(1) The point for decision in this writ petition is a short one. It is the propriety of levy of interest for default, in payment of arrears of sales tax, under Section 21(3) of the Madras General Sales Tax Act 1959, in relation to an arrears of sales tax, which accrued before that Act came into force.
(2) A few facts will be helpful to understand the question raised for decision in this case. For the year 1950-51 the petitioner was assessed to sales tax, by an order of the assessing authority, passed on 29-3-1952. The demand notice for the tax thus levied, was served on him on 9-4-1952. The demand notice specified a period of 21 days for making the payment. In the Madras General Sales Tax Act of 1939 then in force there was no provision for levy of any interest by way of penalty on tax not paid within the time specified in the notice of demand. In the Madras General Sales Tax Act of 1959, however, S. 24(3) had such a provision in the following terms:
'If the tax assessed under this Act or any instalment thereof is not paid by any dealer or person within the time specified therefor in the notice of assessment or in the order permitting payment in instalments, the dealer or person shall pay by way of penalty, in addition to the amount due a sum equal to (a) half a percent of such amount, for each month or part thereof for the first three months after the date specified for its payment; (b) one per cent of such amount, for each month or part thereof subsequent to the first three months aforesaid'. The department issued an order on 3-11-1962 to the petitioner stating that, as he had not paid the arrears of tax assessed on him for 1950-51 within the period specified in the notice, he was liable to pay by way of penalty interest calculated for 40 months under the provisions of S. 24, sub-section (3) of the Madras General Sales Tax Act 1959 for an amount of Rs. 1455.65. The petitioner contends that the Madras General Sales Tax Act of 1959 would not have any retrospective effect for the purpose of levying penal interest under S. 24(3) in regard to arrears accrued before the Act, and therefore the order or the authority was ultra vires and requires to be quashed by a writ of certiorari.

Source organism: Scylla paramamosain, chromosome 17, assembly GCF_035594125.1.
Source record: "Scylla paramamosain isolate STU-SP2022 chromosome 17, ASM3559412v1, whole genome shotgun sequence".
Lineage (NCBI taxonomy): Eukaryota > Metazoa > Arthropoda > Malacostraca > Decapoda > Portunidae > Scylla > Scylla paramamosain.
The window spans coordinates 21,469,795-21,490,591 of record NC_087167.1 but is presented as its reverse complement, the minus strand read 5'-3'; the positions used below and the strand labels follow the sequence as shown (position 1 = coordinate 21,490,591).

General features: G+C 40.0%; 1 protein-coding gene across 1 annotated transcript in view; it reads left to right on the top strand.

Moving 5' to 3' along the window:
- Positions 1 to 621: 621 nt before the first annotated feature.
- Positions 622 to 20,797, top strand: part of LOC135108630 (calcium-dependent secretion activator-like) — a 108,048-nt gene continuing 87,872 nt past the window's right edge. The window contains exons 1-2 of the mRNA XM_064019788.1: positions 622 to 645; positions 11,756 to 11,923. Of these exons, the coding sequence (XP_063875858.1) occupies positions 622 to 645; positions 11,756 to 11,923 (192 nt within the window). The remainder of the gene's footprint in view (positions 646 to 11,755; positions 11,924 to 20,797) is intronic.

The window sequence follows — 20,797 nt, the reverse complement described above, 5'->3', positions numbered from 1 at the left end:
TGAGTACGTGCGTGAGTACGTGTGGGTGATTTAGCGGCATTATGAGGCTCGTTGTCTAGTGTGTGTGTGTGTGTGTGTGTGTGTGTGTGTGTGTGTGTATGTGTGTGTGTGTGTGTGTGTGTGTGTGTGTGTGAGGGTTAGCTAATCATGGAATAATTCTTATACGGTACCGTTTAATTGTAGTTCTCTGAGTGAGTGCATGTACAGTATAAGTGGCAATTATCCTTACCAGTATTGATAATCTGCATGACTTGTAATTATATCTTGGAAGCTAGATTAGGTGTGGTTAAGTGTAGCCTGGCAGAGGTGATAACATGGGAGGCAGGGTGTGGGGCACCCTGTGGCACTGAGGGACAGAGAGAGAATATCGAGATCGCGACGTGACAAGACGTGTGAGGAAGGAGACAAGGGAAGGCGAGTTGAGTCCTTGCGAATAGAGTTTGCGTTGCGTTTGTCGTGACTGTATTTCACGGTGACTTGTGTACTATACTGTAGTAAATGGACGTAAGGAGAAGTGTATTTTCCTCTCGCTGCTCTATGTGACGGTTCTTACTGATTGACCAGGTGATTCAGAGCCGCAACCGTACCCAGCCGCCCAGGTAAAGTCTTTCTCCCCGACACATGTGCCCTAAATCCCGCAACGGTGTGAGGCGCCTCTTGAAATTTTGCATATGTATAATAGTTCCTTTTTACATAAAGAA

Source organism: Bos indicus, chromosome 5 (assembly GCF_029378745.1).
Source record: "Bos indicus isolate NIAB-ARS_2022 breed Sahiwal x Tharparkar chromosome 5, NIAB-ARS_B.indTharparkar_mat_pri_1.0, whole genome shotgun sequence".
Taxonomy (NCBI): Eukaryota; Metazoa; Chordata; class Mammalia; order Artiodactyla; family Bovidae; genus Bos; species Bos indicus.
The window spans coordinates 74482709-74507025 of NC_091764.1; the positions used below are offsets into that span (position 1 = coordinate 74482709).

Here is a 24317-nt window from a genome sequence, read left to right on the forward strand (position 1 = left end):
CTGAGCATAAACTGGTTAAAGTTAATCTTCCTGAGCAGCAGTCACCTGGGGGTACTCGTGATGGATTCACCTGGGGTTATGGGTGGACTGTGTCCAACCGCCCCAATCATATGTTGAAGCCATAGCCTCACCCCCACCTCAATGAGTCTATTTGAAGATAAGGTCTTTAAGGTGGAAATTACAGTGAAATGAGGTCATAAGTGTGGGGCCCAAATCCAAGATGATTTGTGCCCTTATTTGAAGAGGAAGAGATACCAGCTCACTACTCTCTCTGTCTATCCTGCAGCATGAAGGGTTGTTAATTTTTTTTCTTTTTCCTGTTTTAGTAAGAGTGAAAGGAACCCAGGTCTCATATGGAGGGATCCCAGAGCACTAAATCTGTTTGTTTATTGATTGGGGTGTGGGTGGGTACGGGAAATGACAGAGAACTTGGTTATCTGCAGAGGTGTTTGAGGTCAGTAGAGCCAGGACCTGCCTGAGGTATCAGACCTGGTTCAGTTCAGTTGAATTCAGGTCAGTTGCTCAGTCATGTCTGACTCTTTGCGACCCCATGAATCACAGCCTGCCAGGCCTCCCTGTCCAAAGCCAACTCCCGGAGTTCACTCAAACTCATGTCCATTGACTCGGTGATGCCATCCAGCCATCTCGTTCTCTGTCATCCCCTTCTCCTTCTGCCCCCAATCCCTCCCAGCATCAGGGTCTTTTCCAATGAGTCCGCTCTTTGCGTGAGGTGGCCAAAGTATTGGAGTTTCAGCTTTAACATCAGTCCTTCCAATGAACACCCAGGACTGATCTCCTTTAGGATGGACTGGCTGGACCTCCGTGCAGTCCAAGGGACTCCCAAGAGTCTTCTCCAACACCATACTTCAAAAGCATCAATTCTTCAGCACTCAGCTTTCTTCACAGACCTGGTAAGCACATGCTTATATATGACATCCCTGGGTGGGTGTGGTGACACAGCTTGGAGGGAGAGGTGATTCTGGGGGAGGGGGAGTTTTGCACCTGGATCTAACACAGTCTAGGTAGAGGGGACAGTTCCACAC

(3) I am of opinion that the contention of the petitioner is right. I have just now mentioned that the Madras General Sales Tax Act of 1939 which was in force at the time when the assessment order was passed and also at the time, when it became an arrears, when it was not paid within 21 days as required under the notice of demand, did not contain a provision for levy of interest by way of penalty. Learned Government Pleader appearing for the respondent, Commercial Tax Officer, relied upon the transitory provision enacted in S. 61 of the Madras General Sales Tax Act of 1959, for supporting the demand. The transitory provision is in the form, which is usually found, where there is a repealing and a re-enacting piece of legislation, as in the case of the Madras General Sales Tax Act of 1959, Section 61 reads:
'Repeal: (1) The Madras General Sales Tax Act 1939 (Madras Act IX of 1939) is hereby repealed:
Provided that such repeal shall not affect the previous operation of the said Act or any right, title, obligation or liability already acquired, accrued or incurred thereunder and subject thereto, anything done or any action taken including any appointment, notification, notice, order, rule, form, regulation, certificate, licence or permit in the exercise of any power, conferred by or under the said Act, shall be deemed to have been done or taken in the exercise of the powers conferred by or under this Act, as if this Act were in force on the date on which such thing was done, or action was taken, and all arrears of tax and other amounts due at the commencement of this Act, may be recovered as if they had accrued under this Act.'